At the end of the last three rows are different varieties of watermelons.  They need room to spread and then right before cold weather, each will be trimmed back so winter seedlings can be squeezed between the vines.

At the very end beside the field is a row of tomatoes.  All were purchased early in the spring from different nurseries and were unknown to me. The tall PVC pipes are an improvision to raise the height of the fence because some of the tomatoes have grown out of control.

The backside of the fence shows the row of Purple Hull Peas plus other tomatoes which have barely made it to the top of the fence.  Gardening - always full of surprises.

Moving to the back of the garden to the area in front of the shed is the crazy trellis.  The dead-looking plants on the right tied to the pole are bolting Swiss Chard.  The seeds are almost ready.  Below on the ground are spreading sweet potatoes and the lima beans are almost touching over the top.  

Surrounded by lima bean vines on the garden or left side of the crazy trellis is spaghetti squash.  It is changing color from white to yellow so maybe it is ready?

In the back of the garden is three rows of tomatoes with cucumbers under the front row.  

The middle row has a Honeyboat Deletica winter squash on either end spreading toward the middle.  It has been years since I grew it and remembered it as being a smaller plant.  Looks like it might take over the back area.

Behind the third row close to the backwoods is okra with a vining squash underneath.  The okra is short because it was late being planted.  It is deep shade in the back and I didn't expect anything to even grow in this spot.

In the far back corner, the old chicken door trellis has peppers around the bottom and Red Rice pole beans going over the top.  This creates a deep shady spot on the inside where lettuce seeds have been planted.  The white bucket is full of water so it is easy to keep the seedlings wet.

Lettuce can't bear heat but maybe it can thrive in this spot.

More Lima beans are on the trellis in the back corner.  No such thing as too many Lima beans.

Almost finished with the garden tour.  Growing out of the new compost pile in the back corner and traveling down the field fence is an unknown winter squash.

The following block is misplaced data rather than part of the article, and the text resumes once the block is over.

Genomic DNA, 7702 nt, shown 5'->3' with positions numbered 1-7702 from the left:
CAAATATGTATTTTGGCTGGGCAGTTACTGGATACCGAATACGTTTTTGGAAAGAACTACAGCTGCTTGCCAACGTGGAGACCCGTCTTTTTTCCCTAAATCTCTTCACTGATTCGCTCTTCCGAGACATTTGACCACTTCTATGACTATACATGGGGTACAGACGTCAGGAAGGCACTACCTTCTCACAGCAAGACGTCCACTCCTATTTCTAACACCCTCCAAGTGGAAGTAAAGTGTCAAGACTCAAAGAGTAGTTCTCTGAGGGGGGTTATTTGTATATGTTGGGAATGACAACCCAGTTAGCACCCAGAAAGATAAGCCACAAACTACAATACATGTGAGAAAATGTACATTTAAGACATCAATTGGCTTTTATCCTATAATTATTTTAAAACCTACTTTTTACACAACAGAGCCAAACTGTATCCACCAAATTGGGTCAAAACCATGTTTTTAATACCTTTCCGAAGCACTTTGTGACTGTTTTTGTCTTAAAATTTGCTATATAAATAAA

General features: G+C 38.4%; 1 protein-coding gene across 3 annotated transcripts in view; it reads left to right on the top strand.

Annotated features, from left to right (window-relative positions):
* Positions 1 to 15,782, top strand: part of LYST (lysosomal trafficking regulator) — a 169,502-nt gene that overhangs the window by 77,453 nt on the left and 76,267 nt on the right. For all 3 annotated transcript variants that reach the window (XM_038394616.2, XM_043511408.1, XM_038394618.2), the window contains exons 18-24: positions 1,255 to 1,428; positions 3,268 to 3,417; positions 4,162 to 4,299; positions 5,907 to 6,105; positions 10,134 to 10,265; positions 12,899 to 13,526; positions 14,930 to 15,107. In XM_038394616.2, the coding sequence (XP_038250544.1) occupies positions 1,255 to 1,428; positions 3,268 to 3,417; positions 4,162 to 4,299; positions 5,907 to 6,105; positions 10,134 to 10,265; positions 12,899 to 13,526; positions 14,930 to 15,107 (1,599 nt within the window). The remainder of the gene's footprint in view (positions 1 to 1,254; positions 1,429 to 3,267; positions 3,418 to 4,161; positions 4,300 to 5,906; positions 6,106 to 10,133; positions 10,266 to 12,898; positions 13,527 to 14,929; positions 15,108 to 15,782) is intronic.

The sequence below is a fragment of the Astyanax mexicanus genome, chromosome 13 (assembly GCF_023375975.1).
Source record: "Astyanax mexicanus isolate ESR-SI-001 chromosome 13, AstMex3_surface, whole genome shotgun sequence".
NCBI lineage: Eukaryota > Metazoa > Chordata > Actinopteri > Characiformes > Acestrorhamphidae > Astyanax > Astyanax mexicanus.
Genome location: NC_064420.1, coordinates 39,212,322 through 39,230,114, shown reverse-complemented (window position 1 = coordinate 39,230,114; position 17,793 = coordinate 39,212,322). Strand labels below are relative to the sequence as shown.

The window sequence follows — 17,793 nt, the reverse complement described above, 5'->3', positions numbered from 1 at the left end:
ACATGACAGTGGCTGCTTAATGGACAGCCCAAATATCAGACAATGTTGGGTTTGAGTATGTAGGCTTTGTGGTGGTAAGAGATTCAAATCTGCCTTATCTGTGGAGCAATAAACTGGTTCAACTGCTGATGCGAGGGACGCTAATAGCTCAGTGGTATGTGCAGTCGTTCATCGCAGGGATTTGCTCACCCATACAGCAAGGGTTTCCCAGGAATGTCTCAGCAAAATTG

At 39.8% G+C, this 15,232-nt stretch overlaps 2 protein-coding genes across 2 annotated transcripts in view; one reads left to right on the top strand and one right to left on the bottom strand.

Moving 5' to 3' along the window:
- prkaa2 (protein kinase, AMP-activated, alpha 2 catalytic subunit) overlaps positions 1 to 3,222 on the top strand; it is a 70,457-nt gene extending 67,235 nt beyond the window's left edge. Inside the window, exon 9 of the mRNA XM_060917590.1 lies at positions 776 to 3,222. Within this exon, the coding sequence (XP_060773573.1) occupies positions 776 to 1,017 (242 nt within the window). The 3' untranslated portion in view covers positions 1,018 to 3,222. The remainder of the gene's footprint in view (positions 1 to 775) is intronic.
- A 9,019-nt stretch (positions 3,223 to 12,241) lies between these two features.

It is exhausting, but the rewards are worth it especially come winter when my freezer and cabinets are full of delicious food.

Last Year's July Garden (2019)

Wednesday, July 15, 2020

Today's Blooms, July 15, 2020

Today's temperature hit 97 degrees (F) so the garden has only been enjoyed after sunrise or through the windows of an air-conditioned house.  It has become a wee bit wild.

For the first time ever, there has been plenty of rain at just the right time.  Not once have I drug out the garden hose to water.  I am getting spoiled by our new weather pattern.

When the smoker grill broke, I saw potential for a new life rather than sending it to the dump.  It was recycled into flower pots.

A surprise sprang up in the middle of the front sidewalk.  Evidently, a Tahitian Butternut Squash seed dropped out of the compost bucket, landed in a thin crack, sprouted, and was ignored.  When it formed a tiny squash, I realized it was my favorite variety so everyone was instructed to avoid it.  (Scooter was instructed to stop watering it.) UPS and friends have learned to walk around. Its determination to live is inspiring.  

This is what I really want to share.  Finally, after years of dreaming, last week I finished the rock garden in front of the swing.  There are still more plants to be added but the hard part of moving rocks and adding soil has been done.  It feels good seeing flowers instead of a pile of weeds when I look out the windows.

July has been a colorful month in the garden.  A little bit of rain makes a little bit of difference, a lot of rain makes a huge difference.